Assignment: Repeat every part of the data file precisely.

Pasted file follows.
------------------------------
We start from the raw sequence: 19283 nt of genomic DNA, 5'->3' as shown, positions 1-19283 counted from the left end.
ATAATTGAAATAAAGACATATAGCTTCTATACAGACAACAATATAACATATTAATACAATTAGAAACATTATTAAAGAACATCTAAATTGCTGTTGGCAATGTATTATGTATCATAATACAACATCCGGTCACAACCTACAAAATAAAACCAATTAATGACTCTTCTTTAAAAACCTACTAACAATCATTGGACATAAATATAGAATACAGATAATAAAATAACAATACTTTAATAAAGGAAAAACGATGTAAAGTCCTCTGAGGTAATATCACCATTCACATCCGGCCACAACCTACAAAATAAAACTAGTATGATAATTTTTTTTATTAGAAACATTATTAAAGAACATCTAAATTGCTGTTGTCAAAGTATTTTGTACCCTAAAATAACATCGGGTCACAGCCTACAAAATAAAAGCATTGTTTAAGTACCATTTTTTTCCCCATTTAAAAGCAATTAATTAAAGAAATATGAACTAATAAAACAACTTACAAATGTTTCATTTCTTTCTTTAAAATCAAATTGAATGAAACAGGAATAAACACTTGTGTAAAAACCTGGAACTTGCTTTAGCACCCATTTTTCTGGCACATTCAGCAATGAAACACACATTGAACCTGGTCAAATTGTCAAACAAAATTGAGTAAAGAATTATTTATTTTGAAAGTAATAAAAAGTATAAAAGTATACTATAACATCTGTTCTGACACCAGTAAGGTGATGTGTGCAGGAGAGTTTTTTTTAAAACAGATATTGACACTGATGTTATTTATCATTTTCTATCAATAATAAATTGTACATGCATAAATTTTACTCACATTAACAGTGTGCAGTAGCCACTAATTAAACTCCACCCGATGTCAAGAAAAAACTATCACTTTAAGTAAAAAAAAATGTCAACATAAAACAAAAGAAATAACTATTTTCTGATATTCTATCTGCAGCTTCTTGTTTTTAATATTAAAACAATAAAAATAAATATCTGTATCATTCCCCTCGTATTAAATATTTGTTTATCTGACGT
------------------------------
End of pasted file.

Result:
We start from the raw sequence: 19283 nt of genomic DNA, 5'->3' as shown, positions 1-19283 counted from the left end.
ATAATTGAAATAAAGACATATAGCTTCTATACAGACAACAATATAACATATTAATACAATTAGAAACATTATTAAAGAACATCTAAATTGCTGTTGGCAATGTATTATGTATCATAATACAACATCCGGTCACAACCTACAAAATAAAACCAATTAATGACTCTTCTTTAAAAACCTACTAACAATCATTGGACATAAATATAGAATACAGATAATAAAATAACAATACTTTAATAAAGGAAAAACGATGTAAAGTCCTCTGAGGTAATATCACCATTCACATCCGGCCACAACCTACAAAATAAAACTAGTATGATAATTTTTTTTATTAGAAACATTATTAAAGAACATCTAAATTGCTGTTGTCAAAGTATTTTGTACCCTAAAATAACATCGGGTCACAGCCTACAAAATAAAAGCATTGTTTAAGTACCATTTTTTTCCCCATTTAAAAGCAATTAATTAAAGAAATATGAACTAATAAAACAACTTACAAATGTTTCATTTCTTTCTTTAAAATCAAATTGAATGAAACAGGAATAAACACTTGTGTAAAAACCTGGAACTTGCTTTAGCACCCATTTTTCTGGCACATTCAGCAATGAAACACACATTGAACCTGGTCAAATTGTCAAACAAAATTGAGTAAAGAATTATTTATTTTGAAAGTAATAAAAAGTATAAAAGTATACTATAACATCTGTTCTGACACCAGTAAGGTGATGTGTGCAGGAGAGTTTTTTTTAAAACAGATATTGACACTGATGTTATTTATCATTTTCTATCAATAATAAATTGTACATGCATAAATTTTACTCACATTAACAGTGTGCAGTAGCCACTAATTAAACTCCACCCGATGTCAAGAAAAAACTATCACTTTAAGTAAAAAAAAATGTCAACATAAAACAAAAGAAATAACTATTTTCTGATATTCTATCTGCAGCTTCTTGTTTTTAATATTAAAACAATAAAAATAAATATCTGTATCATTCCCCTCGTATTAAATATTTGTTTATCTGACGT